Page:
Twitter’s bad week continues – the news Wednesday that its new user growth stalled in Q4 was anything but good for the social media company’s already dipping stock price.
This after days of user pushback and bad press, #RIPTwitter!, is making it harder and harder for CEO Jack Dorsey to turn the conversation around. In the wake of Buzzfeed’s announcement that Twitter would be moving to an algorithmic timeline, Twitter itself announced its new Trust and Safety Council and sent out a scrappy letter to shareholders promising deep and meaningful changes to the core product that wouldn’t inconvenience users. For the most part, no one noticed.
Now business analysts and journalists are catastrophizing over the company’s Q4 earnings report – its first in which new user growth has been flat. Twitter’s new user growth has been gently slowing down for years now, which is part of the reason Dorsey was reinstalled as CEO. His task was to reinvigorate the product, the user base and the Twitter team itself, but problems have dogged him at every turn. According to WSJ,
“The San Francisco social-media company said 320 million users signed into the service at least once a month in the fourth quarter, the same as three months earlier. Excluding those who access Twitter through messaging platforms, the company said it lost 2 million monthly active users.
Shrinking user growth has plagued Twitter since it went public in 2013 at an outsize valuation of $25 billion. It has since fallen to under $10 billion. Investors have stayed stubbornly fixated on user gains in the shadow of much larger rival Facebook Inc.”
The advertising potential that a large and growing user base represents continues to be a key factor in social media stock prices, a precedent set by Facebook that was a thorn in Twitter’s side even before its IPO. Twitter has never been able to match Facebook’s user base or its user growth rates and though the addition of Twitter cards, promoted tweets and video ads has made advertising on Twitter more profitable, Facebook continues to have the kind of investor confidence that Twitter hasn’t seen since just before its 2013 IPO.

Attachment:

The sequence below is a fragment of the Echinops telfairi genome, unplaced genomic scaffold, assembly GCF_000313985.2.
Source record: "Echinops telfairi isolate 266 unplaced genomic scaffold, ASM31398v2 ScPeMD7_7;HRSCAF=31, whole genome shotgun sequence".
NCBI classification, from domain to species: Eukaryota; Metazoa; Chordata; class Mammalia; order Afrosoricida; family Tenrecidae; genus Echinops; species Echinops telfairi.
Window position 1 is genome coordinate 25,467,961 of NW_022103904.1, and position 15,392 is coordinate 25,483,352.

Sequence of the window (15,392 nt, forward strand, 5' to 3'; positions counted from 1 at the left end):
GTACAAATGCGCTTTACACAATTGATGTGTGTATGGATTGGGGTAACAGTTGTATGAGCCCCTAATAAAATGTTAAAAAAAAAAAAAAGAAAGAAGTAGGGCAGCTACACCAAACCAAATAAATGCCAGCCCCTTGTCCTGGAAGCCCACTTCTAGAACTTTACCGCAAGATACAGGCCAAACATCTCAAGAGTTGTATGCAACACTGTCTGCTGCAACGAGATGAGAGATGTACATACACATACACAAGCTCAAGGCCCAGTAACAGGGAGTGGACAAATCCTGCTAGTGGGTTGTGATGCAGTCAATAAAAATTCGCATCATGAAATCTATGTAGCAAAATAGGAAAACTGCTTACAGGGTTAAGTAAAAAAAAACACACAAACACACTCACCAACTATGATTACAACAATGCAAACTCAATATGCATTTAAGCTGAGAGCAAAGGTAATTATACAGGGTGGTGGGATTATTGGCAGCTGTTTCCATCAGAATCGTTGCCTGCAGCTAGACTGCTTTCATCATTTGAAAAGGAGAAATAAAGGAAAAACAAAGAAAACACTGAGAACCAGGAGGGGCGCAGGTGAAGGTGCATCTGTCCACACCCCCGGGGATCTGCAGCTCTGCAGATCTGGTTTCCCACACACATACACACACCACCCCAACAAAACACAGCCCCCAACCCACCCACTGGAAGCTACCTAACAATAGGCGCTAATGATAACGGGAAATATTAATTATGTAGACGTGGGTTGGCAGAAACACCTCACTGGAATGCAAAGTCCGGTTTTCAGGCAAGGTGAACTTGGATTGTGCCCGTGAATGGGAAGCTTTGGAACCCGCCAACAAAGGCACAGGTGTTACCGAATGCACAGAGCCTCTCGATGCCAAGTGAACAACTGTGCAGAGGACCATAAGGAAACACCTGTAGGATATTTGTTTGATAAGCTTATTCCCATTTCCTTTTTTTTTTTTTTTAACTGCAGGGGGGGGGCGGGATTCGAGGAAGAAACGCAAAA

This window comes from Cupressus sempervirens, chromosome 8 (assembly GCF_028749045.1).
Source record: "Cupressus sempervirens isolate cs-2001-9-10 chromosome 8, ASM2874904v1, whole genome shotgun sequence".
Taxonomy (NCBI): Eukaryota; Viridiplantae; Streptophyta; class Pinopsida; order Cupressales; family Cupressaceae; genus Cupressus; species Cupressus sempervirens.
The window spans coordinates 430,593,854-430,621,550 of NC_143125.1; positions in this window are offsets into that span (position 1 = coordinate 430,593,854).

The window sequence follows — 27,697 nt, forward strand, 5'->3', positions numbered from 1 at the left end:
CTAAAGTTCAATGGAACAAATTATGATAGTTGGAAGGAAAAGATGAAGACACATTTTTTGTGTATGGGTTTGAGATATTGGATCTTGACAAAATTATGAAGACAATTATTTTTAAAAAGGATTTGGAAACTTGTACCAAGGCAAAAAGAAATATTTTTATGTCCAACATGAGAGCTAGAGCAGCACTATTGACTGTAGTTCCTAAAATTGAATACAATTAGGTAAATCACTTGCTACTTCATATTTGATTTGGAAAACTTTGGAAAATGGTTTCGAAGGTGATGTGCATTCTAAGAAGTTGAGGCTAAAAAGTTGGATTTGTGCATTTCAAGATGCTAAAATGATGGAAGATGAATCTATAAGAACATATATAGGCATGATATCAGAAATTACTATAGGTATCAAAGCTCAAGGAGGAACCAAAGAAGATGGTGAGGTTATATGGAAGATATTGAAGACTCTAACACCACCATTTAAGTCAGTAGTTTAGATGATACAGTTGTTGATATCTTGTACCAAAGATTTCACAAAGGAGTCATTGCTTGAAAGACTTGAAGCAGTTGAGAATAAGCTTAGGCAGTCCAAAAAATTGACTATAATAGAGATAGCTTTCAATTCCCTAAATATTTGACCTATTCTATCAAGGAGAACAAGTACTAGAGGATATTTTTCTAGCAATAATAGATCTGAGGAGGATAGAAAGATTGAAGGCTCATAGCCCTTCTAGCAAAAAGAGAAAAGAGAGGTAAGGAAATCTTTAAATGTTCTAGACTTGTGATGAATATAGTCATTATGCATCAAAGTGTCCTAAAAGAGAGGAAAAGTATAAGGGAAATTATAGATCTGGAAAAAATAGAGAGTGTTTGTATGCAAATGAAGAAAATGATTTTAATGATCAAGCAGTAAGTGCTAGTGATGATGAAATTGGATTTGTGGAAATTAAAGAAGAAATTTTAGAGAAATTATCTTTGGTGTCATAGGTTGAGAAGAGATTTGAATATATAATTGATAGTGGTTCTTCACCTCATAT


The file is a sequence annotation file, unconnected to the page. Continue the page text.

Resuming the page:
All of these rumours and upsets fuel rumours that Twitter is ripe for takeover, too immature to be a serious competitor as is.
The perception that Twitter is trying to “be the new Facebook” can only hurt its reputation more. Twitter’s strength has been in mass not siloed conversations; a global commons, not a network of friends. Unlike the promised algorithmic timeline, the proposed changes in Dorsey’s letter to stockholders are unlikely to put off existing users. These include the ability to tweet to your full timeline about a user, without needing a character before their @username, and improving conversational threads by excluding @usernames from Twitter’s 140 character limit.
The goal of all these changes, Dorsey says, is to make Twitter easier for new users to understand and by eliminating the social network’s oddities, it may be able to do just that, without alienating its existing user base – and without chasing Facebook.